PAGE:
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Mechanisms of sleep and sleep apnea


Summary - Overall Patients with obstructive sleep apnea (OSA) may have hundreds of cycles over the night of loss of airway dilator motor tone and airway obstruction, followed by apnea, which is ended by an arousal, in which there is EEG desynchronization accompanied by return of airway dilator muscle tone, opening of the airway, and re- established ventilation. The EEG arousals cause sleep fragmentation and sleep loss, resulting in cognitive impairment, and metabolic and cardiovascular consequences. We hypothesize that by augmenting brain circuits that keep the airway open while suppressing the EEG arousals, we can prevent these outcomes. We have found that the EEG arousal depends on two circuits, the CGRP-expressing neurons in the parabrachial nucleus (PBCGRP cells), and the dorsal raphe serotonin neurons that provide input to them. The increase in airway dilator tone, in part through genioglossus muscle (GG) tone, allows breathing to restart in OSA, and relies on two different circuits: FoxP2 neurons in the PB (PBFoxP2 neurons) and medullary serotonin neurons that innervate the medulllary respiratory control system. Project 1 will examine the effects on ventilation and GG-EMG of activating or inhibiting the PBFoxp2 neurons optogenetically and the firing of PBFoxP2 neurons in real time with calcium imaging,.at baseline and during CO2 exposure. It will then use chemogenetics to enhance the firing of the PBFoxP2 neurons and ventilator (tidal volume, respiratory rate) and GG-EMG response, while inhibiting the PBCGRP neurons and EEG arousal during CO2 exposure. Project 2 and 3 will run in parallel to identify the forebrain inputs to the PBCGRP and PBFoxP2 neurons that activate them during EEG arousal. Their shared strategy is to identify druggable receptors on the PB cells that respond to CO2, to suggest therapies that can be used to augment firing of PBFoxP2 neurons and suppress PBCGRP neurons during CO2 exposure. They will use single cell RNA-Seq to identify the receptors on these neurons, and rabies virus tracing combined with channelrhodopsin-assisted circuit mapping to determine their inputs, and then GCaMP6 fiber photometry to determine which of these inputs is activated during the EEG arousal that accompanies CO2 exposure. Project 4 examines the inputs to the respiratory control system from the medullary serotonin neurons that are required to produce the ventilatory and GG-EMG response to CO2. It takes advantage of identifying genetically distinct subsets of medullary serotonin neurons that innervate the sensory and motor components of the respiratory control system. It will then identify the forebrain inputs to these different serotonin neurons, to determine which ones activate them, and with what receptor types, during CO2 exposure. Finally, Project 5 will use information from Projects 1-4 that identifies druggable receptors that increase airway dilator tone, while suppressing EEG arousals during sleep apnea. We expect with refinement of the receptor types that need to be stimulated or inhibited, we can design drug combinations to keep the airway open while preventing the EEG arousals that result in the long term deleterious consequences of OSA.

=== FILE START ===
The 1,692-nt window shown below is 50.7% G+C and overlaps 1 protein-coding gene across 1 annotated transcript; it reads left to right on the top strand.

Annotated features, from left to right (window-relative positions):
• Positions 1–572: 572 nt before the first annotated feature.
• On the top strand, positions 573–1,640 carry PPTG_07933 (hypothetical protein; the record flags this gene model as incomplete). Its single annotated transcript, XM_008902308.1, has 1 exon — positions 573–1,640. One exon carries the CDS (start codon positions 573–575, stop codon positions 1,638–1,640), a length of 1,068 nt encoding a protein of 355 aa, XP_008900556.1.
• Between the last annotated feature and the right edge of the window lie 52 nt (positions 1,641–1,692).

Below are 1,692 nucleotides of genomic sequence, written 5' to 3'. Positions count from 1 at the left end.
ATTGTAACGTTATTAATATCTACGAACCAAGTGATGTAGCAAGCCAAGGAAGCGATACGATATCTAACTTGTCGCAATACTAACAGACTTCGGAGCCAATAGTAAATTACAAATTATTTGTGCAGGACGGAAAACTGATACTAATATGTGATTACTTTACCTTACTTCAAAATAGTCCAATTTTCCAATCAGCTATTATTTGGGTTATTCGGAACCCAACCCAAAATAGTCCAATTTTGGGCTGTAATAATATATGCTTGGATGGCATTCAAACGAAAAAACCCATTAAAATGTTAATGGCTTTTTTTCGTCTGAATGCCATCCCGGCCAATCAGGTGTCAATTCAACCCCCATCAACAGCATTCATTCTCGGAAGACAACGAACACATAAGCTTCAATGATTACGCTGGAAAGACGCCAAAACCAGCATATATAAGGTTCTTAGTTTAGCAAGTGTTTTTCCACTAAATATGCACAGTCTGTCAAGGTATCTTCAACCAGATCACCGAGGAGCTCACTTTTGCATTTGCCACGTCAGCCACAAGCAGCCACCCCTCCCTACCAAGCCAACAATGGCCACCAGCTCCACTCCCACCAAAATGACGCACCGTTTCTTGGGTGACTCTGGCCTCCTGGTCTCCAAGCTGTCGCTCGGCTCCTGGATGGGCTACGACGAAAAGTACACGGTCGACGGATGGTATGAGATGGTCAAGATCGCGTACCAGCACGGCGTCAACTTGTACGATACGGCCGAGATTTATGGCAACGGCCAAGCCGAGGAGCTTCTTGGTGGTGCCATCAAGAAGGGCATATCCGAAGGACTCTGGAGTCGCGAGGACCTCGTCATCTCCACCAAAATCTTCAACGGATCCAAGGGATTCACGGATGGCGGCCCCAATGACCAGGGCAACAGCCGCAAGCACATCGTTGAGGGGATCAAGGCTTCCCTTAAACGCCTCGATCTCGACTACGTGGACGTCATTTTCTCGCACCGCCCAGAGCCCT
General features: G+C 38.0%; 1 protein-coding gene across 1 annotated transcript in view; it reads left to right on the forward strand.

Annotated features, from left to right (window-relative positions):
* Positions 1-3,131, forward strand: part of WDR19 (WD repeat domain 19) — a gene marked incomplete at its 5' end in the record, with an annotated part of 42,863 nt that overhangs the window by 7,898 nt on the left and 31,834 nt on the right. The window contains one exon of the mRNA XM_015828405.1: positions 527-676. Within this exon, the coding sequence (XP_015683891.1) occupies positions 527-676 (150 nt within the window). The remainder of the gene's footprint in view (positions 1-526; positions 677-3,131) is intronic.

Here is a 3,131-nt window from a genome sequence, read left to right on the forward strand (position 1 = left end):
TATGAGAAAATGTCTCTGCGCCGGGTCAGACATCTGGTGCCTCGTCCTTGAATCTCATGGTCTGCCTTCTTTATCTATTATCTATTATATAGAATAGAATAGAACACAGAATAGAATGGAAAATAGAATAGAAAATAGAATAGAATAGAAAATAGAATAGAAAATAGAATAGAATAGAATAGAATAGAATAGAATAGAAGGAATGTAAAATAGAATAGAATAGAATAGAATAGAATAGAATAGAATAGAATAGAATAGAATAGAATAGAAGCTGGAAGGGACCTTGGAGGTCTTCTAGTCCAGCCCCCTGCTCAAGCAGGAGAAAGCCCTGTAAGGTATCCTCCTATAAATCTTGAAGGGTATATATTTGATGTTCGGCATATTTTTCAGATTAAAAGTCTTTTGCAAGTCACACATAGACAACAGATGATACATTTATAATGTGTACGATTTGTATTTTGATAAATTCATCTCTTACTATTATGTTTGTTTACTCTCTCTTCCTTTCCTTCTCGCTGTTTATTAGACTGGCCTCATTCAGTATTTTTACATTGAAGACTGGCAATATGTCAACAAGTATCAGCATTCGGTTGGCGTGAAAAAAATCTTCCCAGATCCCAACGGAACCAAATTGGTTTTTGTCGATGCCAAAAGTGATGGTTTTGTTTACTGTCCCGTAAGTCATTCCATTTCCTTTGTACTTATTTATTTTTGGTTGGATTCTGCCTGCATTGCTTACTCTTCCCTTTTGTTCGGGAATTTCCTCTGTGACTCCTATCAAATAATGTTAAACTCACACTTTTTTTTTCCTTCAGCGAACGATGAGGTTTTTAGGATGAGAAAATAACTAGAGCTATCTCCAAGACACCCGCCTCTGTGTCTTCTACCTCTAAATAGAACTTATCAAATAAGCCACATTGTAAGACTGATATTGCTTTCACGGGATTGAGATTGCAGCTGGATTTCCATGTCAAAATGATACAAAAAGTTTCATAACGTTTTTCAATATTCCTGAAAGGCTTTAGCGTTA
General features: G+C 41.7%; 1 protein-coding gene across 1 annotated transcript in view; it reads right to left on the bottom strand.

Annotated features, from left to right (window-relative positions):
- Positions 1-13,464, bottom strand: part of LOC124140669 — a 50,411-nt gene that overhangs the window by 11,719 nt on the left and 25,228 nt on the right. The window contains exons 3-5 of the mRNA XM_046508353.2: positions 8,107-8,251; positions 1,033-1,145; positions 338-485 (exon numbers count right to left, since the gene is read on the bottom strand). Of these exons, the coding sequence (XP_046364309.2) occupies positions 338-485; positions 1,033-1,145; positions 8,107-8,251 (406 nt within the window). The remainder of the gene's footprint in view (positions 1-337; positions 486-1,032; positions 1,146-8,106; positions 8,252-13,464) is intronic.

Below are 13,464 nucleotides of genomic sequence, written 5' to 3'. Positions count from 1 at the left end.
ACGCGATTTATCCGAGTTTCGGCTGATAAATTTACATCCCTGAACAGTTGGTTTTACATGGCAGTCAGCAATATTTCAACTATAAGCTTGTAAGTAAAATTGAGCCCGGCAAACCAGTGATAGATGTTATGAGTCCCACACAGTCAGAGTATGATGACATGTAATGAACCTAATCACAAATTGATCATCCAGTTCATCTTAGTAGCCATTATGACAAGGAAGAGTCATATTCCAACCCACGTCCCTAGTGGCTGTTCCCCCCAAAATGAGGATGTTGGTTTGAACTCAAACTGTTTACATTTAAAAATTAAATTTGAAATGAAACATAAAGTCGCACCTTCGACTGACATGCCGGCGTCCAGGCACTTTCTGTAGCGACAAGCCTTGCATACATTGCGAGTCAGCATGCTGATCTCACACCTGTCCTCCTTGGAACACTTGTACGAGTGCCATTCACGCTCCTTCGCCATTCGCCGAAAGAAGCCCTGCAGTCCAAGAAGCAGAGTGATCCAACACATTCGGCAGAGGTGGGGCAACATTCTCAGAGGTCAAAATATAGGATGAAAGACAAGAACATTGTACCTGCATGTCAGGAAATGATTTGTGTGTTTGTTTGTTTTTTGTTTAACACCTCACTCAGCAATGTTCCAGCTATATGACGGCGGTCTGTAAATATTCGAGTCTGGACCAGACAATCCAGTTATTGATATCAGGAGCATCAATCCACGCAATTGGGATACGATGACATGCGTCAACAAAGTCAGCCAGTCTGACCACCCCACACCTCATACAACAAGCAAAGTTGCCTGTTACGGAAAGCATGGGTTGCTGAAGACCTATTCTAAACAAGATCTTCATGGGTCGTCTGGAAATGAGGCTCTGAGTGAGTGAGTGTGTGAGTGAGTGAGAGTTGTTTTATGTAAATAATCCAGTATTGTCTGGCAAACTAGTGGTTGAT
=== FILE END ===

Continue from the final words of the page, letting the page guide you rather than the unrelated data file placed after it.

Funded by the NIH National Center for Advancing Translational Sciences through its Clinical and Translational Science Awards Program, grant number UL1TR002541.